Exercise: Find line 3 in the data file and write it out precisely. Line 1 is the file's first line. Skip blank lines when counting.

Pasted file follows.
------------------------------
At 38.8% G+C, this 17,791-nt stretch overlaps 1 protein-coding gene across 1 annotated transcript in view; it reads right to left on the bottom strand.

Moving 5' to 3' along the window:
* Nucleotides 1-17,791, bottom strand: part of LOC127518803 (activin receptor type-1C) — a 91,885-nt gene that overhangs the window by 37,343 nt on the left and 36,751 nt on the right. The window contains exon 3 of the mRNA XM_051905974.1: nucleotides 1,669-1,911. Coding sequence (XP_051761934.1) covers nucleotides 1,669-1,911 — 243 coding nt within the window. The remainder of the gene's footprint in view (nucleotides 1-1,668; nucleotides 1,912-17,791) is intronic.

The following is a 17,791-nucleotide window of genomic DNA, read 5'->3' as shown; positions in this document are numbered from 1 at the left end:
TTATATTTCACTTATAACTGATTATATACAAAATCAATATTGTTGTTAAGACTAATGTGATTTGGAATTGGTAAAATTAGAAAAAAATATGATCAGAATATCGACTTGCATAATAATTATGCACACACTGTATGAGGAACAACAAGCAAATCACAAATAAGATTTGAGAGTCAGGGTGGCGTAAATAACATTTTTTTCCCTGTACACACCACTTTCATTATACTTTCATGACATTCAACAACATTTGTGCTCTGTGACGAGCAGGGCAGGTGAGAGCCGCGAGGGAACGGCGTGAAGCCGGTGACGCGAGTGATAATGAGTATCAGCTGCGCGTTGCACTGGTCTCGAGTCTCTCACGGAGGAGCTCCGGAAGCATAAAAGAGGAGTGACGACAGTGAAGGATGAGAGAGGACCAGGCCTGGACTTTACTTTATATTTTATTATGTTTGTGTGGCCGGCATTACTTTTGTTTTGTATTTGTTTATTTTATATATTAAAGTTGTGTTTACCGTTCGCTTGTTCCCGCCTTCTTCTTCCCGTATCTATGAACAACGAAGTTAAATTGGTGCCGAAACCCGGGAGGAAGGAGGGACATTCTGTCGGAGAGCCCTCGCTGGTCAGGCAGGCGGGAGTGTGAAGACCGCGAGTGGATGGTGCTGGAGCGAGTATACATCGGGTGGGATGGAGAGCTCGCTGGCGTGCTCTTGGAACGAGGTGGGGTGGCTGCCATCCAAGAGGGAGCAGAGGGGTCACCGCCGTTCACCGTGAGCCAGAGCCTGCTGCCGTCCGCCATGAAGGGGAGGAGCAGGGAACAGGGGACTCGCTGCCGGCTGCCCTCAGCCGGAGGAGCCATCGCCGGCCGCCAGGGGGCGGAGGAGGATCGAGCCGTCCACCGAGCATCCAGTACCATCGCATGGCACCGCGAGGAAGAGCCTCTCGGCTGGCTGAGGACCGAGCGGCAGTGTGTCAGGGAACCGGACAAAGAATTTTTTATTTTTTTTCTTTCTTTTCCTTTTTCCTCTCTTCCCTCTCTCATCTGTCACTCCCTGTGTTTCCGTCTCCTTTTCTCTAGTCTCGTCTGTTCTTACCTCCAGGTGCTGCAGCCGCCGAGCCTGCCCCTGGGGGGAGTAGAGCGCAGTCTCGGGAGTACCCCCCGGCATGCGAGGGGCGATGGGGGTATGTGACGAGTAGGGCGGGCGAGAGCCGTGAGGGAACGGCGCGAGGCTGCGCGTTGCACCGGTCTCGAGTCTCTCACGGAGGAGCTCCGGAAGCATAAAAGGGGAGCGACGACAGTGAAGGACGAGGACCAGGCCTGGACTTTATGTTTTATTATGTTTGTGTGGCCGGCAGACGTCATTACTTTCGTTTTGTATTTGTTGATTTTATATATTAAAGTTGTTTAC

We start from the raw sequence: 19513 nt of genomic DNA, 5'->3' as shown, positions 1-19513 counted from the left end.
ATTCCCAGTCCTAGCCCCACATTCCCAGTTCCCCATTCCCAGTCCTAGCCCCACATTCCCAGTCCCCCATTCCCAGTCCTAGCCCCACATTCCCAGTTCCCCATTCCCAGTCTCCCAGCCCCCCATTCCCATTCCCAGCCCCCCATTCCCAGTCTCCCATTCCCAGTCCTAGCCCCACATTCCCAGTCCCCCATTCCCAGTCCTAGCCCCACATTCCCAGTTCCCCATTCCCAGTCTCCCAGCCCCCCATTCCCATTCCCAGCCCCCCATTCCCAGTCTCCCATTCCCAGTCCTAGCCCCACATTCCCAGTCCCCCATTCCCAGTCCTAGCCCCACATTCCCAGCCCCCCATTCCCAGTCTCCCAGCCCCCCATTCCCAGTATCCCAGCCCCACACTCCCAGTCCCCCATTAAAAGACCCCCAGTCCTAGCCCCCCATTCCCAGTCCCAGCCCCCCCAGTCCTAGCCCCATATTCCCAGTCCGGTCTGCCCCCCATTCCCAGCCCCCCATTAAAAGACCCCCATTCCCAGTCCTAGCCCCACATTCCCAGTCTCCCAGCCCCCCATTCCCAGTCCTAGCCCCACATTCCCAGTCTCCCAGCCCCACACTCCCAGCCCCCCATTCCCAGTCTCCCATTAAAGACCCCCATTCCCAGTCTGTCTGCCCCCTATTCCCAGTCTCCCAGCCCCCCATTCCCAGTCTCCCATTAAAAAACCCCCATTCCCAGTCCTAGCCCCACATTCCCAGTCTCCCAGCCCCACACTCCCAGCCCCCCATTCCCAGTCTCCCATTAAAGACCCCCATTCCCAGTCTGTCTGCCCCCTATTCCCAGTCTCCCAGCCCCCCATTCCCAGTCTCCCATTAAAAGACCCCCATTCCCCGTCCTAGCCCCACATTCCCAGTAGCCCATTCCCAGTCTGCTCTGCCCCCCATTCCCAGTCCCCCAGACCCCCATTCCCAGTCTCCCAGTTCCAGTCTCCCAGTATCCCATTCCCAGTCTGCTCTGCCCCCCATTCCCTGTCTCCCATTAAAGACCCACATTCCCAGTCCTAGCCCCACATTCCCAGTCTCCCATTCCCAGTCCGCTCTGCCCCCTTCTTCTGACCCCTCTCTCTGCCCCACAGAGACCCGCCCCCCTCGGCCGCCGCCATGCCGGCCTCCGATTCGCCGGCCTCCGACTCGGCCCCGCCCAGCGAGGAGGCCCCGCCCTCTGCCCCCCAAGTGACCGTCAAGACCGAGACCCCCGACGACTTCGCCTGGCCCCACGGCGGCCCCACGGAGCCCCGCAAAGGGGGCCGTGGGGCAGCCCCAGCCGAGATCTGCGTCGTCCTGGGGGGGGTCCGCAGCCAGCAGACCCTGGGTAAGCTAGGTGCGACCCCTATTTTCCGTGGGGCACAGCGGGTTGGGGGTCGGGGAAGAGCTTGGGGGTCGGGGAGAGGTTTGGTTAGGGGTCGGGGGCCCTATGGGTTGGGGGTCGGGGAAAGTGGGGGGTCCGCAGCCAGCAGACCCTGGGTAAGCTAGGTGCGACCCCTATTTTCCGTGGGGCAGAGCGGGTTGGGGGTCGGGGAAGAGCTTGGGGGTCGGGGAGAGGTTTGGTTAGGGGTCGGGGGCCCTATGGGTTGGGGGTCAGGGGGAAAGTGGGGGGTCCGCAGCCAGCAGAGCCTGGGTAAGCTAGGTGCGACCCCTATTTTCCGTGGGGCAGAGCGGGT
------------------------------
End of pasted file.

* Nucleotides 1-17,791, bottom strand: part of LOC127518803 (activin receptor type-1C) — a 91,885-nt gene that overhangs the window by 37,343 nt on the left and 36,751 nt on the right. The window contains exon 3 of the mRNA XM_051905974.1: nucleotides 1,669-1,911. Coding sequence (XP_051761934.1) covers nucleotides 1,669-1,911 — 243 coding nt within the window. The remainder of the gene's footprint in view (nucleotides 1-1,668; nucleotides 1,912-17,791) is intronic.